Aim: To determine relative prevalence in the same population of urinary incontinence (UI), faecal incontinence (FI) and nocturnal enuresis (NE). To explore attitudes and behaviours relating to help-seeking and beliefs about incontinence prevalence, impact, causes and treatments.
Design: Online survey.
Subjects: A total of 1040 community-based adults in the UK, representative in terms of age, gender, region and socio-economic status.
Outcomes: Prevalence of UI, FI and NE; help-seeking behaviour and beliefs; beliefs about cause, impact and treatment of incontinence.
Results: Twenty-three per cent (n = 239) reported UI, 11% (n = 110) FI and 6% (n = 57) NE. Of those known to have sought help, 77% did so from a general practitioner (GP). Of those with no incontinence, 75% said they would seek help from a GP, while 23% said they did not know who they would seek help from. Many were unsure whether treatments were available. Around 90% recognised the serious personal impact of incontinence.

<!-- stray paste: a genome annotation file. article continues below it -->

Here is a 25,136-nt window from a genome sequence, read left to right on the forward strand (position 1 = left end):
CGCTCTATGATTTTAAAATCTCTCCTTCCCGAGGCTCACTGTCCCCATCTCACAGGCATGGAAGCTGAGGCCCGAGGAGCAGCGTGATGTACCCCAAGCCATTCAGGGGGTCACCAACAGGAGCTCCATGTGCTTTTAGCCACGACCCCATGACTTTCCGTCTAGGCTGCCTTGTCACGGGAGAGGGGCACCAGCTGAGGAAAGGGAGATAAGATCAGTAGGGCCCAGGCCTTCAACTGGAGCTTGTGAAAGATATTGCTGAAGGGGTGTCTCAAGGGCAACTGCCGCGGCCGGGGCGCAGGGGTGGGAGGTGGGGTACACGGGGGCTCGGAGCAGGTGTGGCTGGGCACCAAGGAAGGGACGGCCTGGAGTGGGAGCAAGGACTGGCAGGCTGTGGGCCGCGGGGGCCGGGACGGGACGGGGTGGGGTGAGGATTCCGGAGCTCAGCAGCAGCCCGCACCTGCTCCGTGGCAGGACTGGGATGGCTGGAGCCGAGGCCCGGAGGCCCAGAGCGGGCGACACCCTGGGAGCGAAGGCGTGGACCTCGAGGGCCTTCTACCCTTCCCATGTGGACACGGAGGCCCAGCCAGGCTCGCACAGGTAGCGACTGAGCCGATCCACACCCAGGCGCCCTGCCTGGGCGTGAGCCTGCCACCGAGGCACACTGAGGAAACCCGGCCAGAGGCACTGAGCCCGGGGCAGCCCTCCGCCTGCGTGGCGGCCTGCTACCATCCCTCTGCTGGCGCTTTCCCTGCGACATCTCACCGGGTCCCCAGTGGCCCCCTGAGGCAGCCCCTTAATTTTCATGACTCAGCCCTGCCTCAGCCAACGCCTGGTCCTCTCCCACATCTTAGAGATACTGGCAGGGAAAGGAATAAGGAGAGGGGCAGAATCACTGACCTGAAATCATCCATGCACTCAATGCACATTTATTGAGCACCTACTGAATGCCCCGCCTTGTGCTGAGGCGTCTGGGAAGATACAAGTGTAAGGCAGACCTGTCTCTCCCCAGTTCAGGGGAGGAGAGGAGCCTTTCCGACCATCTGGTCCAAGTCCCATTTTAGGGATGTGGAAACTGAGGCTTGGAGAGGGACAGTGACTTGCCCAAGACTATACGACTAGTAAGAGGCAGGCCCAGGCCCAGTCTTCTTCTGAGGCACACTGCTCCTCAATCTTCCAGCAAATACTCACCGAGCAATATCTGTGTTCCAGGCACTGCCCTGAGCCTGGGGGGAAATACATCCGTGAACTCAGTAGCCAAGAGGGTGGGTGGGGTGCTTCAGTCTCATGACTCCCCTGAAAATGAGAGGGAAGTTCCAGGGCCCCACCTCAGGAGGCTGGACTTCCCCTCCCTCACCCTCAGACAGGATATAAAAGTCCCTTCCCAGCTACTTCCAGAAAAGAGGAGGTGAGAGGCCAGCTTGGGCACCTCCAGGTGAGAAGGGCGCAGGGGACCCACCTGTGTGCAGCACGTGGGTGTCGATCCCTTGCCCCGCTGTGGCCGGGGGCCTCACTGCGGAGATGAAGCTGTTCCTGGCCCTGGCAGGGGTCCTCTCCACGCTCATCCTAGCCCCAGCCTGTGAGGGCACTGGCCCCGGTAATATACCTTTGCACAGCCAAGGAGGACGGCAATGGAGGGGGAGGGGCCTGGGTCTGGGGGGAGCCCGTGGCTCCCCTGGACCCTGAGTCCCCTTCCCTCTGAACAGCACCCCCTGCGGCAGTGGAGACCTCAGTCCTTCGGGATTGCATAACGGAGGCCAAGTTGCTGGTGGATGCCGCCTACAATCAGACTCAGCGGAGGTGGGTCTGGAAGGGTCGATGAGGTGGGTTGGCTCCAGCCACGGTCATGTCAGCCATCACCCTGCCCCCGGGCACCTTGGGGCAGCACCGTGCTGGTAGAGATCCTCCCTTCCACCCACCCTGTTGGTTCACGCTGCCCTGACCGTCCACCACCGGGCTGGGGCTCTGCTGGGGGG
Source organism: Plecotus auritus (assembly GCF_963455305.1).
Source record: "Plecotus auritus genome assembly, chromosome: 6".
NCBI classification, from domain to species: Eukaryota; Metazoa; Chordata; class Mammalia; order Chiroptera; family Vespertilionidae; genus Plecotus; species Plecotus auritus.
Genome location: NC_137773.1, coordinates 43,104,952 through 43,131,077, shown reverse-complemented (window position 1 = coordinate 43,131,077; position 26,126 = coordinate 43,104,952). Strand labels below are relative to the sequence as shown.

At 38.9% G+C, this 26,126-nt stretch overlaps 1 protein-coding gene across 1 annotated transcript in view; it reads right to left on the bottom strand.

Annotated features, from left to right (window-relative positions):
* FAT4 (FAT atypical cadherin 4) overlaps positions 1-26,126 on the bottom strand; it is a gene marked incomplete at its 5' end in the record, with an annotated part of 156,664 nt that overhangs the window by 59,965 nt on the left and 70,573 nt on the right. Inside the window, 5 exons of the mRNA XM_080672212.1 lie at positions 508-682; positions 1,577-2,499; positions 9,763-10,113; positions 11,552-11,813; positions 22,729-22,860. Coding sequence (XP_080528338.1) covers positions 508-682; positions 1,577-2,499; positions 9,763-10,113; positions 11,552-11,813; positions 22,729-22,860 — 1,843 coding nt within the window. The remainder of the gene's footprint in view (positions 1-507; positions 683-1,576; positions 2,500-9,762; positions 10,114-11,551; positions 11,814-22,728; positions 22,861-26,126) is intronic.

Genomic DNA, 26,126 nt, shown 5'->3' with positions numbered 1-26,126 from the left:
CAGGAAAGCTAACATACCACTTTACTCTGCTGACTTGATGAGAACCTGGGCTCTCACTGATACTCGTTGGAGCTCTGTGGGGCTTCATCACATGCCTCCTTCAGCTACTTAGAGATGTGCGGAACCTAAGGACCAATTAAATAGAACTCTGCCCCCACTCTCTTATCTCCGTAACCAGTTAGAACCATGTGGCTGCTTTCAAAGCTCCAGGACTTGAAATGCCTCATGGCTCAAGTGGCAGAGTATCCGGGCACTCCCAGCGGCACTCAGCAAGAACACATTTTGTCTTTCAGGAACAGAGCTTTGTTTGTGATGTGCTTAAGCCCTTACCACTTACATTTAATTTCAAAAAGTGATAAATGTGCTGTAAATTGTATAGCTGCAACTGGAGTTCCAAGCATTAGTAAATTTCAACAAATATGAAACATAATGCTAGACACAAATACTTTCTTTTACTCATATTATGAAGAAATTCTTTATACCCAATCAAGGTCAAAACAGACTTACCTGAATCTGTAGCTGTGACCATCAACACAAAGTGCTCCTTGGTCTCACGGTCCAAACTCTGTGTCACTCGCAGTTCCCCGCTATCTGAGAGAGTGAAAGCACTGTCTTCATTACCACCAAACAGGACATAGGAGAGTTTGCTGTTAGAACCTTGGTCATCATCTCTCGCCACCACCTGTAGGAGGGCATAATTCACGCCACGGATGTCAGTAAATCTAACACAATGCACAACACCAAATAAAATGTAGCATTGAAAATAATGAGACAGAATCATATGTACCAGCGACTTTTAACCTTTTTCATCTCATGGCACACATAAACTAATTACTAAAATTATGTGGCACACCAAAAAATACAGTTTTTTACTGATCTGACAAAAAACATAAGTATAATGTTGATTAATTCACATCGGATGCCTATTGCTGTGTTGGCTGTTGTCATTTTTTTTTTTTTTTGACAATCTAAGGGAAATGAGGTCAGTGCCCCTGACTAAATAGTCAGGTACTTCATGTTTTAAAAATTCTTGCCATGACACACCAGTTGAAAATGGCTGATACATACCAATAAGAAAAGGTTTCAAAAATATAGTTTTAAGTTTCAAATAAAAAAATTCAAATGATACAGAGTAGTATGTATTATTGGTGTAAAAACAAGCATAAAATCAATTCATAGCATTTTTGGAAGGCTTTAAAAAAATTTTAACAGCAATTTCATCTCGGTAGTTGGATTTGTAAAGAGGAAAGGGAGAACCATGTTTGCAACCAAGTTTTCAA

Conclusions: This survey suggests that, relative to UI, the prevalence of FI and NE may be higher than previous UK studies. That the majority of those who had sought help did so from a GP, and that those with no incontinence thought that they would do so if affected, underlines the importance of GP education in the diagnosis and management of incontinence and the need to raise public awareness of other sources of help. That many respondents were unsure of treatment options and yet aware of the impact of incontinence underlines the importance of awareness-raising.